We arrived at Hub Bub, in Spartanburg, S.C., last Saturday evening. Before parking for the night we stopped at a local popular greasy spoon, the Beacon, for a bite to eat. The rain was pouring down as thunder pounded in the atmosphere and bright flashes of lightning cracked all around. As we turned into the parking lot a giant explosion of light and sparks “beaconed” from the lighthouse sign of the restaurant. Amazed by the visual effects of the road marker, we knew we were in for a treat. Our excitement faded slightly as we found our place in the winding line forming a snake in the doorway, and came to learn that a transformer had blown causing the power to go out in the kitchen. We placed our oders with the blind man at the end of the counter who shouted secret Beacon kitchen code back to the cooks and informed us that due to the power outage we would have to eat our chili cheeseburgers and fish sandwiches sans “a plenty”. The fare was decent and we decided we should make another visit to the eatery before we leave town to get the full Beacon experience. By this time the rain had slowed and we moved on down the road to Hub Bub to settle in for the week.
Hub Bub is an arts and events “showroom” (gallery and performance space) that hosts an artist in residency program. The Program provides three pre-professional and emerging young visual artists and one creative writer the opportunity to “live free and create” for 11-months in downtown Spartanburg, SC. Alix Refshauge, the development director of Hub Bub had contacted us about visiting the center on our way out of Charleston, and we decided to take up the offer and utilize their silk screen facilities… .So we have been busy little bees, working in the warehouse, designing and screen printing posters, bags, a zine, and whatever else we become inspired to create. The facilities include a dark room to hold emulsioned screens before exposure, a light box for exposing, a pressure washer for washing out our screens, and space to spread out, where we usually have to find the darkest cubby in the bus to store screens, expose during sunlight hours only, try and fit our screens in the sink or shower for washing, and bump elbows working at our one work/dining table/guest bed. However we cannot seem to escape the upcountry S.C. heat, as the warehouse, like Walter, has no A/C! (Stay tuned for Bob’s do-it-yourself air conditioning currently being developed and installed in our humble home!) Seth has been working on a really nice large 2 color limited edition poster, soon to be debuted on the website, as well as smaller works for our zine. Jamie tried her hand at a run of a 3 color small print inspired by an abundance of locusts we ran across in Arizona…New Mexico…somewhere out in the desert. The fine details and colors really turned out great. Bob has been working on the cover and some pages to “High Five”, a collaborative effort zine detailing a handful of exciting moments from our travels. And I have been printing and sewing a couple of fun new bag designs to put in our etsy shop. We are looking forward to having new work to share on the website with all of Transit Antenna’s friends.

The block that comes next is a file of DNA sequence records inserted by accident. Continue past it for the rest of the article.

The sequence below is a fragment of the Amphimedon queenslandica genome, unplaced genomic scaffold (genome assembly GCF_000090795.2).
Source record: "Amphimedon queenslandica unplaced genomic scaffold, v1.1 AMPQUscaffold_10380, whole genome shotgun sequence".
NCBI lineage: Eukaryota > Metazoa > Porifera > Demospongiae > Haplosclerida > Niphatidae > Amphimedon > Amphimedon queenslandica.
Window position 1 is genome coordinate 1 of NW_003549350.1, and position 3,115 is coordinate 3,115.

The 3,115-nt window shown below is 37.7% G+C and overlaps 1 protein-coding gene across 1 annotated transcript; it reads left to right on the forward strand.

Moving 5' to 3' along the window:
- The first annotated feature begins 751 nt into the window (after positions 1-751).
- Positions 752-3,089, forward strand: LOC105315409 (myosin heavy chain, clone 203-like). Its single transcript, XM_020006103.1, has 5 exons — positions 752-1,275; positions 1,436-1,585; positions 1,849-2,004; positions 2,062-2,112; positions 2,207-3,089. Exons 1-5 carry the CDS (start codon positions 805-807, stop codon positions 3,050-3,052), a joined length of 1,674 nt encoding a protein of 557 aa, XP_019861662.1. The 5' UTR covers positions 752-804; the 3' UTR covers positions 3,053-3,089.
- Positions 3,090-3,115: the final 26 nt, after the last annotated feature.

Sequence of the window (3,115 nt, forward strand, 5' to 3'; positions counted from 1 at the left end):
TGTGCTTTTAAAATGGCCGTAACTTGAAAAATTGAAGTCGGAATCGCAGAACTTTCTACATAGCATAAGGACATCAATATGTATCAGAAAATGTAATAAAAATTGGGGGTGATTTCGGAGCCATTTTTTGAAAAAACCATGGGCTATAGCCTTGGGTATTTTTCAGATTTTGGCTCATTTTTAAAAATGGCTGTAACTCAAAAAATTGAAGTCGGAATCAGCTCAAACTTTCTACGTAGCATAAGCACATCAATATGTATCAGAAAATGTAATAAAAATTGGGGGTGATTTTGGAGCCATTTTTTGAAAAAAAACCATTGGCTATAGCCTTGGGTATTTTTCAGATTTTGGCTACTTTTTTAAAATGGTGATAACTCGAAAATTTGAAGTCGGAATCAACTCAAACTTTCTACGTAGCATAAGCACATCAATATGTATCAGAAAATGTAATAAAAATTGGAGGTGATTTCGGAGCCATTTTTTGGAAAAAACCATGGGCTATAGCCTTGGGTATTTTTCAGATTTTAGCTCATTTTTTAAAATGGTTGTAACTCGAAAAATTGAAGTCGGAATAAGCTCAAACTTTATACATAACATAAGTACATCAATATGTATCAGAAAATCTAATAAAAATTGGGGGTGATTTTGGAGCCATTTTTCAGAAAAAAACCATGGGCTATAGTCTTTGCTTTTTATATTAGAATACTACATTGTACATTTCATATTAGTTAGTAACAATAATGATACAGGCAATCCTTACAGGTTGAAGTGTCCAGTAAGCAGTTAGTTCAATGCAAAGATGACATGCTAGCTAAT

The third Thursday of every month, Spartanburg hosts an art walk throughout the downtown galleries. We decided to see what it was all about and get in on the action. We drove the bus approximately 3 blocks to the corner of Main St. and Wall St. to set up our tables and show off our new digs. The tables were meticulously arranged with Transit Antenna t-shirts, posters, cards, bags and purses, photos, paintings, collages, and all the art we could scrounge up from the bus when the sky grew dark and the temperature dropped a good 15 degrees. Although it was nice to cool down a bit, the gray clouds loomed over our heads and the wind began to pick up; a powerful gust blew across the tables sending our art tumbling down the street and under the bus. Chasing with outstretched arms Seth and Jamie collected our goods from the sidewalk, middle of the road, and under the bus, and we packed up just before the rains came. Thinking the evening was a complete bust we hung out in the bus on the corner and waited for the rain to cease. We slowly began to draw attention to ourselves, an occurrence that happens often in small towns (and even big cities), and visitors started asking the usual “who are you?” “what is this bus about?” questions. We set our tables back up on the corner of Main and Wall and visited with the locals. We gave tours of the bus educating our guests on the veggie oil system, pedal power system, and the ins and outs of living on a bus. We even sold some art! Seth’s parents drove all the way from Clover to take us out to dinner, ending the night with pizza and calzones.
But wait, the night wasn’t over yet. We drove out to Camping World to dump our smelly sewage only to find that the dump-site was locked behind a gate, and made a stop at Wal-mart for more art supplies.
3 years ago